Two United Brethren bishops were born on February 1, but nearly 200 years apart. Both were committed to church planting, and both saw the denomination greatly expand during their years in office–domestically for one, internationally for the other.
Christian Newcomer was born on February 1, 1749, the son of Swiss Mennonites. He began preaching in 1777, and soon became associated with United Brethren founders Martin Boehm and William Otterbein. In 1813 he became the third United Brethren bishop, and served until his death in 1830.
Newcomer is credited with leading the expansion of the church beyond Pennsylvania. He even made it to Canada in 1826. He was kind of our Apostle Paul, constantly traveling and organizing churches. Is it estimated that Newcomer traveled 150,000 miles on horseback between ages 46 and 81.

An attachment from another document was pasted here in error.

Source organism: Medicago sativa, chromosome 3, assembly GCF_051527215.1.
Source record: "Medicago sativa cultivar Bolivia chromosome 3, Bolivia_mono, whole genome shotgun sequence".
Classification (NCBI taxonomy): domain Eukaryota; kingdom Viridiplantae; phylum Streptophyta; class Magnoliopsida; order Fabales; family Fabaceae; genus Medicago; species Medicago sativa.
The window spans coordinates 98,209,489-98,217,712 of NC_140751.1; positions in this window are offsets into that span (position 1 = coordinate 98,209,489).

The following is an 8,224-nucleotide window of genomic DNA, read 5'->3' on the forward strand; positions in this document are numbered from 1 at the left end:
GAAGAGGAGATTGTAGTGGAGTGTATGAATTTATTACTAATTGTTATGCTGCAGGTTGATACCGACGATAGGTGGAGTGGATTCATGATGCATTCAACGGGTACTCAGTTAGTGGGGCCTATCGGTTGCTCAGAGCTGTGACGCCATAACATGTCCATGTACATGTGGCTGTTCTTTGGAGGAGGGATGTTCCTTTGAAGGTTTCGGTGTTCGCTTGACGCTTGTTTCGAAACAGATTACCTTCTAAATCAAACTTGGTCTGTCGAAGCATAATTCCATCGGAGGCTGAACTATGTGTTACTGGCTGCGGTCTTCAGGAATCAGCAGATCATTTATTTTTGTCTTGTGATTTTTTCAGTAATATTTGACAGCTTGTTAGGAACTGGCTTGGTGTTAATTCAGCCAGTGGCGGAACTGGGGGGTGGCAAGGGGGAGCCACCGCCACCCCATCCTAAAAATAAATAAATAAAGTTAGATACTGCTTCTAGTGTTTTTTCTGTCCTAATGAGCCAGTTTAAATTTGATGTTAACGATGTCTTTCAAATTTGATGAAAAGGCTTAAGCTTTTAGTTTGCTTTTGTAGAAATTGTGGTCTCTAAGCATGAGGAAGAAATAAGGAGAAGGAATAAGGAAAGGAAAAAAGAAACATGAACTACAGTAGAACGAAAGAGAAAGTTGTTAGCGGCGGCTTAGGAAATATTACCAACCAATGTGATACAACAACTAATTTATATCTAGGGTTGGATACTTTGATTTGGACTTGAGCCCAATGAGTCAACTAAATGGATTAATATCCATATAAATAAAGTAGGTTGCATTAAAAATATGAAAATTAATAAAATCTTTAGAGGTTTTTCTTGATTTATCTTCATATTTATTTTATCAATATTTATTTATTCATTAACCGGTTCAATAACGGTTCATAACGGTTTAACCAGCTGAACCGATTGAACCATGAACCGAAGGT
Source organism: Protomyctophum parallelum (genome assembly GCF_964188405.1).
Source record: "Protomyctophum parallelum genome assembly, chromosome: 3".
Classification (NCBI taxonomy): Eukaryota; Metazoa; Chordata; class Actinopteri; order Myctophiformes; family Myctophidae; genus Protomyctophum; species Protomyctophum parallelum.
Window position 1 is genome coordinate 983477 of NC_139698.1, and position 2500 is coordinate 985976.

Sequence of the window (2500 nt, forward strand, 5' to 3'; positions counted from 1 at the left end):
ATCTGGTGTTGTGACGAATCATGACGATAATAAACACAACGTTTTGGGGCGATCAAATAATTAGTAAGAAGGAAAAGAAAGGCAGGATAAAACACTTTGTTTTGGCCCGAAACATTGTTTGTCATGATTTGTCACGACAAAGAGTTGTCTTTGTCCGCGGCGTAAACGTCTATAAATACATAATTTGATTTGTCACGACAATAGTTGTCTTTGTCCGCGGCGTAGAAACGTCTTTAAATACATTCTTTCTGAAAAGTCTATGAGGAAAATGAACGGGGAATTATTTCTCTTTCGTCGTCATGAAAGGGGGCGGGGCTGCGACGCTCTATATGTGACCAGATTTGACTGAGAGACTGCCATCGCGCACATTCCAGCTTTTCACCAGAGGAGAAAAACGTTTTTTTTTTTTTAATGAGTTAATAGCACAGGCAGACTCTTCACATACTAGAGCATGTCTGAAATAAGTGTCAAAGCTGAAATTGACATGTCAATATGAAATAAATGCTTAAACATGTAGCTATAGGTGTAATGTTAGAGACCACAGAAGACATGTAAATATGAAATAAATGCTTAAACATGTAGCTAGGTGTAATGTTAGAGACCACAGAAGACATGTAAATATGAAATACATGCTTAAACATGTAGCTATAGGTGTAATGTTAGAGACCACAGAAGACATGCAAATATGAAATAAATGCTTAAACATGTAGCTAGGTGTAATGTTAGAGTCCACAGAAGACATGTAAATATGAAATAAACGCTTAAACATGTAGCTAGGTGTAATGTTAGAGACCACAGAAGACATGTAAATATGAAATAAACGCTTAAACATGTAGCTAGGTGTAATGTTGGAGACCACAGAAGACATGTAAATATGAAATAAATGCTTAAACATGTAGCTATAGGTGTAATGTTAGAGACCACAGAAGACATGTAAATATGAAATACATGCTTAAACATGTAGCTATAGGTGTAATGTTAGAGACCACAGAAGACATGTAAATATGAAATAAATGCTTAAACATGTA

Ray Seilhamer was born February 1, 1938, and served eight years as bishop, 1993-2001. Under his watch, we nearly doubled the number of countries with United Brethren churches.
As World War 2 ended, we added outreaches in Jamaica (1944) and Honduras (1945). We then settled into a pattern of venturing into one new country every decade: Hong Kong in the 1950s, Nicaragua in the 1960s, India in the 1970s, and Macau in the 1980s. It wasn’t an intentional strategy, but just the way it worked out.
Then came the 1990s. No more big gaps. During that decade, beginning in 1993, the year Seilhamer was elected, the seeds were planted for United Brethren ministry in another nine countries: Thailand (1993), Costa Rica (1995), Mexico (1997), Guatemala (1997), Germany (1997), Myanmar (1998), El Salvador (1999), the Philippines (1999), and Haiti (2000).
It was an exciting time. And it was no longer only the United States taking the lead. Hong Kong initiated work in Thailand and Myanmar, Sierra Leoneans spearheaded a church in Germany, and Honduras and Nicaragua initiated expansion into Costa Rica, Guatemala, and El Salvador.
Two men, same birthday, and a very similar legacy.